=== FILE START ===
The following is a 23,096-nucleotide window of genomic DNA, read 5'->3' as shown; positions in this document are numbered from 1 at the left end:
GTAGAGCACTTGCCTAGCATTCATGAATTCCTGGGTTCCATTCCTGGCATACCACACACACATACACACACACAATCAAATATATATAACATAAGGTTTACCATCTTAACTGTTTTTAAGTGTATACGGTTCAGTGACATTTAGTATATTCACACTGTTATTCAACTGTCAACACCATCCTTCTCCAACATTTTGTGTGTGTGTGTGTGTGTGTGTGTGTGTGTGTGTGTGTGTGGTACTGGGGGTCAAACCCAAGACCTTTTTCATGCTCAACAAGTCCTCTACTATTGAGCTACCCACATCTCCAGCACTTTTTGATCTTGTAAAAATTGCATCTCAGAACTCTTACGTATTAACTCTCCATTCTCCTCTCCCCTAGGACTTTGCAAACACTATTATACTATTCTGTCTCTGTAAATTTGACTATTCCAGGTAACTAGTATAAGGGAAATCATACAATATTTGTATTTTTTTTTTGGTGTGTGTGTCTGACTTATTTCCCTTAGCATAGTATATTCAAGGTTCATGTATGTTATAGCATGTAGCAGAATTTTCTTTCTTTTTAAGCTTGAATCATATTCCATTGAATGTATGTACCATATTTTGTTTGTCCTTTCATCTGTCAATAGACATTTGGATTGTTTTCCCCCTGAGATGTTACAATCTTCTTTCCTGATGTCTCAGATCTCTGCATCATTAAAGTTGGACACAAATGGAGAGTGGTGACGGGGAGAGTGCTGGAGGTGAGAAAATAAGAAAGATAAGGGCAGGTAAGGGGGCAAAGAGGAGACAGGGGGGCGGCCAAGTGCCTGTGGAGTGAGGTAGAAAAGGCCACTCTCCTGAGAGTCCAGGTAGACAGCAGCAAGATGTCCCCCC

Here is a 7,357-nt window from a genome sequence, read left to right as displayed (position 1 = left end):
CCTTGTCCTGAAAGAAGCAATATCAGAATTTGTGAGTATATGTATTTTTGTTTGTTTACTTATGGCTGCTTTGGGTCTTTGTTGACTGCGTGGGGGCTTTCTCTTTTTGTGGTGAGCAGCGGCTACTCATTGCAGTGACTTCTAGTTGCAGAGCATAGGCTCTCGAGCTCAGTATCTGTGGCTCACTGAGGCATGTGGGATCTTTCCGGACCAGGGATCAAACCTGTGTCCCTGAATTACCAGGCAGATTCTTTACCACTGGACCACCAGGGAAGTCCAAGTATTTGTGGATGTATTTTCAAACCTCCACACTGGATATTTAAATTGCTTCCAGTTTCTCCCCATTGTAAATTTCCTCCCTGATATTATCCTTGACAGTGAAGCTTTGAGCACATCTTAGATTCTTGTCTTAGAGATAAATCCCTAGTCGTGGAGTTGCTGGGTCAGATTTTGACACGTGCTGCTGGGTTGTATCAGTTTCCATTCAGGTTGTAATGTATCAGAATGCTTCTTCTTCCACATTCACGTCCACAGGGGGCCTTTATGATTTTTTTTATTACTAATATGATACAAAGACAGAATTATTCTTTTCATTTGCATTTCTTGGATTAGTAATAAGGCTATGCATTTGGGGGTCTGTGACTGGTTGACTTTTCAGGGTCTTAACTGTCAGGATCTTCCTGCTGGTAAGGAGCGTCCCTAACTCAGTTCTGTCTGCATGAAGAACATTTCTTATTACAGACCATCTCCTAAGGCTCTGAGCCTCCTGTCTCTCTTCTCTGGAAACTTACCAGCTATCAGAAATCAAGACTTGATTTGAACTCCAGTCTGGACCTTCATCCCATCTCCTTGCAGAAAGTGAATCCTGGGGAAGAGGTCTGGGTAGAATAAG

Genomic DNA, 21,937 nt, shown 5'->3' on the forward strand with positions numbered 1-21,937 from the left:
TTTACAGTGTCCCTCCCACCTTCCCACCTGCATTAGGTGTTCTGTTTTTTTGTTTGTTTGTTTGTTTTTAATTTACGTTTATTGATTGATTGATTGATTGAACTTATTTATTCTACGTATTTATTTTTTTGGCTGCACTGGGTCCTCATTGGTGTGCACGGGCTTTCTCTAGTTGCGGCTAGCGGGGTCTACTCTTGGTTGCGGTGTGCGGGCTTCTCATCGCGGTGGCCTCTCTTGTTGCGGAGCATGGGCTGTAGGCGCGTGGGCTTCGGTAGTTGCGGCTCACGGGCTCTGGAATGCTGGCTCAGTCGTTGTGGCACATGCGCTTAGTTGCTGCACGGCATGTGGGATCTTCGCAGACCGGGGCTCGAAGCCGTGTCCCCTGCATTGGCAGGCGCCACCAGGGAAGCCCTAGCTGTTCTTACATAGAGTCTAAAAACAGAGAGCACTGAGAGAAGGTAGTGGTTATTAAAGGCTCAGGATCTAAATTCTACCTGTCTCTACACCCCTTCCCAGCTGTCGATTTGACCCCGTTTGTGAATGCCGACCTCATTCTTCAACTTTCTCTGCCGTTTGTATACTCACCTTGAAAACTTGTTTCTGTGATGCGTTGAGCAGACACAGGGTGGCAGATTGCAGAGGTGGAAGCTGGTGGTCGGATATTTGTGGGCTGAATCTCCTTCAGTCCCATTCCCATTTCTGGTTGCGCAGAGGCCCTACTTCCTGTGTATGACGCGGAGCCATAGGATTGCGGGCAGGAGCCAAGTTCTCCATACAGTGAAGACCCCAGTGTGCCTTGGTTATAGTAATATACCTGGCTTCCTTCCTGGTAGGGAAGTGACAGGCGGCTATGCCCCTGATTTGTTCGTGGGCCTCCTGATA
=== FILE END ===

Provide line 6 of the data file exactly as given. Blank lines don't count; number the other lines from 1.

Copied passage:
TTTACAGTGTCCCTCCCACCTTCCCACCTGCATTAGGTGTTCTGTTTTTTTGTTTGTTTGTTTGTTTTTAATTTACGTTTATTGATTGATTGATTGATTGAACTTATTTATTCTACGTATTTATTTTTTTGGCTGCACTGGGTCCTCATTGGTGTGCACGGGCTTTCTCTAGTTGCGGCTAGCGGGGTCTACTCTTGGTTGCGGTGTGCGGGCTTCTCATCGCGGTGGCCTCTCTTGTTGCGGAGCATGGGCTGTAGGCGCGTGGGCTTCGGTAGTTGCGGCTCACGGGCTCTGGAATGCTGGCTCAGTCGTTGTGGCACATGCGCTTAGTTGCTGCACGGCATGTGGGATCTTCGCAGACCGGGGCTCGAAGCCGTGTCCCCTGCATTGGCAGGCGCCACCAGGGAAGCCCTAGCTGTTCTTACATAGAGTCTAAAAACAGAGAGCACTGAGAGAAGGTAGTGGTTATTAAAGGCTCAGGATCTAAATTCTACCTGTCTCTACACCCCTTCCCAGCTGTCGATTTGACCCCGTTTGTGAATGCCGACCTCATTCTTCAACTTTCTCTGCCGTTTGTATACTCACCTTGAAAACTTGTTTCTGTGATGCGTTGAGCAGACACAGGGTGGCAGATTGCAGAGGTGGAAGCTGGTGGTCGGATATTTGTGGGCTGAATCTCCTTCAGTCCCATTCCCATTTCTGGTTGCGCAGAGGCCCTACTTCCTGTGTATGACGCGGAGCCATAGGATTGCGGGCAGGAGCCAAGTTCTCCATACAGTGAAGACCCCAGTGTGCCTTGGTTATAGTAATATACCTGGCTTCCTTCCTGGTAGGGAAGTGACAGGCGGCTATGCCCCTGATTTGTTCGTGGGCCTCCTGATA